This Changes Everything
Flawed as it is, This Changes Everything matters – and maybe it’ll even make a difference.
You probably haven’t thought about Tonya Harding much recently. Truly, why would you? The Olympic figure skater reached the height of her fame nearly a quarter century ago for something that didn’t even happen on the ice: the notorious attack on rival Nancy Kerrigan, orchestrated by Harding’s then-husband, Jeff Gillooly, just before the 1994 U.S. Figure Skating Championships in Detroit.
Even though Harding wasn’t personally involved in the infamous, injurious leg-whacking, she may as well have been, her reputation and career were so irreparably damaged. She became a punchline, her name alone providing a bitter shorthand for scandal.
All of which makes “I, Tonya” such a wonder. Not only will it make you think about Tonya Harding again, it will make you do so with unexpected sympathy. It will make you feel for her, deeply, for the abuse and pain she’s suffered for so much of her life. Director Craig Gillespie pulls off what would seem to be an impossible high-wire act: He’s made a movie that’s affectionately mocking—of this theatrical sport, of the idiots who surrounded Harding, of this hideous moment in fashion and pop culture—without actually mocking Harding herself.
Steven Rogers’ script shows great kindness and emotional charity for this wounded figure, even as it tells her story through a whirlwind of unreliable narrators. It’s “GoodFellas” on ice—darkly comic and often just plain dark, but always breathtakingly alive. Despite the colorful glitz and cheese of the figure-skating setting, “I, Tonya” has an unmistakably tumultuous air from the very start. And at the center of the storm is Margot Robbie in the performance of a lifetime as Harding.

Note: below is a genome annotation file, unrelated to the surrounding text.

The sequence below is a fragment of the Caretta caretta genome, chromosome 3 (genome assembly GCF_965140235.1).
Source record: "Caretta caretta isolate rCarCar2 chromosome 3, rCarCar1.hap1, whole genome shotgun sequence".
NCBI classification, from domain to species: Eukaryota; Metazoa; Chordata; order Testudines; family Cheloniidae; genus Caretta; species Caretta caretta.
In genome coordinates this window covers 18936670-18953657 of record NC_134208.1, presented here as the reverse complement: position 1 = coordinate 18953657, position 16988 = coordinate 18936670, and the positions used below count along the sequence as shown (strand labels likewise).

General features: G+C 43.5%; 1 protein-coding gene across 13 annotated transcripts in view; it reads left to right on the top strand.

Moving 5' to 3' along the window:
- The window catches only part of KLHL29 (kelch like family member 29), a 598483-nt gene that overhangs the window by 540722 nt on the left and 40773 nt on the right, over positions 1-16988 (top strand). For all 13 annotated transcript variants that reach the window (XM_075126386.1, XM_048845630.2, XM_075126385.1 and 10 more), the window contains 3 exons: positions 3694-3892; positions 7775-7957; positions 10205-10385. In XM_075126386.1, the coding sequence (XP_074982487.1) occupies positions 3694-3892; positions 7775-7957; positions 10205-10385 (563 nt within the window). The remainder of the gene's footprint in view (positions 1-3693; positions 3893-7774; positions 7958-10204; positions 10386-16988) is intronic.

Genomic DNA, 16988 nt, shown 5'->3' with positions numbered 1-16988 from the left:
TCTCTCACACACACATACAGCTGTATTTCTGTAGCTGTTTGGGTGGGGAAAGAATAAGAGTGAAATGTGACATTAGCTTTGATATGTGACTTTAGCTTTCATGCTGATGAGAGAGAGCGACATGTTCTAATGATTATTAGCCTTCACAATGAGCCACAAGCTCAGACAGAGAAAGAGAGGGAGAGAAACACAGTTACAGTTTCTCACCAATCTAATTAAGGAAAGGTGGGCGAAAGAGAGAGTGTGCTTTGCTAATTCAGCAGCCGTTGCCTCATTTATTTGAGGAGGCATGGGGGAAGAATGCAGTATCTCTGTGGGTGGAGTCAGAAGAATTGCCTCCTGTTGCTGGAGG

Robbie has steadily shown keen insight in the roles she’s chosen, a hunger for the challenge of meaty material and a clear drive to prove she’s so much more than just a beautiful face. Whether it’s as the va-va-voomy siren of “The Wolf of Wall Street” (which put her on the map), the smooth scam artist of “Focus,” the bat-wielding bad-ass Harley Quinn in “Suicide Squad” or the noble frontier woman of “Z for Zachariah,” Robbie has dazzled us with her versatility, even as she’s consistently held us with her charismatic screen presence. Here, she’s got the requisite swagger of an athlete at the top of her sport (and even learned to skate for the part), but it’s tinged with sadness as we the see the low sense of self-worth buried underneath—the result of years of physical and verbal abuse at the hands of her cruel mother.
Allison Janney absolutely tears it up as the profane, chain-smoking LaVona Harding, constantly insulting Tonya and messing with her mind in the name of making her a champion. It’s a showy, scenery-chewing performance but it’s not one-note; Janney brings an undercurrent of sorrow to the part in revealing LaVona’s twisted methodology.